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March 2011

Book Reviews

Spring Books

By Mary Quattlebaum

Books about seeds, bees, cherry blossoms and a Capitol squirrel.


babies/toddlers


One More Egg
by Sarah Emmanuelle Burg. NorthSouth, 2010 board bk., $7.95
In this charming board book, a young chicken tries to help a bunny in need of an egg. The two visit an array of animals, but the horse, pig, cow and mole all say, basically, the same thing: egg laying is not my job. The critters go on to explain that their work involves cart pulling, piglet tending, milk making and tunnel digging. When a hungry wolf scares chicken and bunny back to the hen house, the chicken discovers—surprise!—that she herself can produce the desired egg. Sarah Emmanuelle Burg’s humorous text and colorful pictures make this book a read-aloud treat.


ages 3 – 6


Seed, Soil, Sun
by Cris Peterson, photographs by David Lundquist. Boyds Mills Press, 2010, $17.95
This beautifully photographed work of nonfiction shows how food is grown, “from seeds planted in the soil, moistened by the rain, and warmed by the sun.” Photos of children gardening, looking at earthworms and happily chomping on celery, apples and ears of corn enhance the book’s kid-friendliness as do the brief, accessible text and helpful resources. Easy-to-understand explanations of photosynthesis, the growth cycle and the importance of plants, which “produce oxygen for us to breathe,” round out this spring offering. Why not share this book with your child before breaking ground for your home garden? That way the whole family can anticipate the sowing, tending, harvesting, cooking and green goodies to come.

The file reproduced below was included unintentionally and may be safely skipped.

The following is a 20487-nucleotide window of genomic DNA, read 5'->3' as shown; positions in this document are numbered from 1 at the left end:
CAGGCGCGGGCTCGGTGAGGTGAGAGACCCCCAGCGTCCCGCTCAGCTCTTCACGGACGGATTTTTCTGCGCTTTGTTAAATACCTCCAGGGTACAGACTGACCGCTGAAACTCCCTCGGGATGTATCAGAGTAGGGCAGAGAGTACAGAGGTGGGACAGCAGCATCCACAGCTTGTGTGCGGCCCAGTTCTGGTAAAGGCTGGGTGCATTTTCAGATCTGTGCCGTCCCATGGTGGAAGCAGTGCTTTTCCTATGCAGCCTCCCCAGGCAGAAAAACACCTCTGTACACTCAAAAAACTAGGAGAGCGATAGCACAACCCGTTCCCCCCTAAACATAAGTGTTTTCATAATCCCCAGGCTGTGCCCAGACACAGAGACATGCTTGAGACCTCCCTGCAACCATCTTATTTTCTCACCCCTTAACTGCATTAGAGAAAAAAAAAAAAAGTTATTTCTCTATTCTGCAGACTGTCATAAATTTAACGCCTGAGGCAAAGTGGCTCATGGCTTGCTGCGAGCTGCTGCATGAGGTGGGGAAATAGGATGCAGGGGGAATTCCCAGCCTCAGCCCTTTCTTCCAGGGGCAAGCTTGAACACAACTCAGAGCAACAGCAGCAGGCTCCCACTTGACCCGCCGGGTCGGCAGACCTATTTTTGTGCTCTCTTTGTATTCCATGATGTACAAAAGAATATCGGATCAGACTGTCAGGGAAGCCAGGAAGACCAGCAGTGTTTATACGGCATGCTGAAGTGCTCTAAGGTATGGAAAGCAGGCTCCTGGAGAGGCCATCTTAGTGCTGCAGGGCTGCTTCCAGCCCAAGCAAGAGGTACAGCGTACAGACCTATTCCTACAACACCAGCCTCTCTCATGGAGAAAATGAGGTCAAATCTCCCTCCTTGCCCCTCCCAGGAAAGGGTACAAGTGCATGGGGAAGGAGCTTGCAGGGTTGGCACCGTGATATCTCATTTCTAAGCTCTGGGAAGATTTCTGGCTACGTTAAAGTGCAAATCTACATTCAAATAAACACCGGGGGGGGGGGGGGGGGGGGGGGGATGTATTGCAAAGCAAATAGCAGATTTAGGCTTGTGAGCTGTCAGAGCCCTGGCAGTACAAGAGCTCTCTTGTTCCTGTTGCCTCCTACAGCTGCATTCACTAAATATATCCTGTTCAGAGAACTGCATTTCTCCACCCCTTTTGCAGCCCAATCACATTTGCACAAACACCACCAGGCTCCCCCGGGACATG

Madeline at the White House
by John Bemelmans Marciano. Viking, 2011, $17.99
In Madeline at the White House, the iconic Parisian school girl journeys to the nation’s capital, thanks to John Bemelans Marciano, the grandson of Ludwig Bemelmans, who created the original Madeline (1939) and five companion titles. With this new book, Marciano finishes a project begun by his grandfather and Jacqueline Kennedy in 1961, a year before Bemelmans’s death. After years of studying his grandfather’s illustrative technique, Marciano is able to capture the playful, spontaneous look of the earlier books. In this rhyming tale, Madeline, her 11 compatriots and teacher Miss Clavell visit the young, lonely daughter of the President of the United States. When night falls, the French miss and First Daughter embark on a magical tour of Washington, D.C., and glimpse the “awesome” cherry blossoms. Kids will get a big kick out of seeing familiar buildings—the Lincoln Memorial, U.S. Capitol and Washington Monument—from the perspective of these two lively girls. The end papers show the 12 French students and Miss Clavell paying their respects at Arlington Cemetery, a fitting tribute to Bemelmans, who is buried there.


ages 7 - 10


Cappy Tail’s Capitol Tales
by Peter Barnes and Cheryl Shaw Barnes. VSP, 2010, $16.95
Rodents make engaging Washington guides, at least in the hands of Peter and Cheryl Barnes, a talented Virginia couple who created Woodrow, the White House Mouse and other picture books about civics and American government. In Cappy Tail’s Capitol Tales, the buck-toothed critter of choice is a squirrel who shares information about the U.S. Capitol, the cornerstone of which was laid by President George Washington in 1793. In deft rhyme, Cappy explains the history and significance of the Statue of Freedom, the Rotunda, the “bustling chamber” of the House of Representatives and the Senate “well.” Hidden throughout the colorful pictures are images of four wild creatures, and readers will enjoy trying to spot them as they learn about this very real building, which is also an important symbol of democracy.


Lost and Found in the Mississippi Sound
by Katie Carpenter and Mary Carpenter. Tenley Circle Press, 2010, $13.50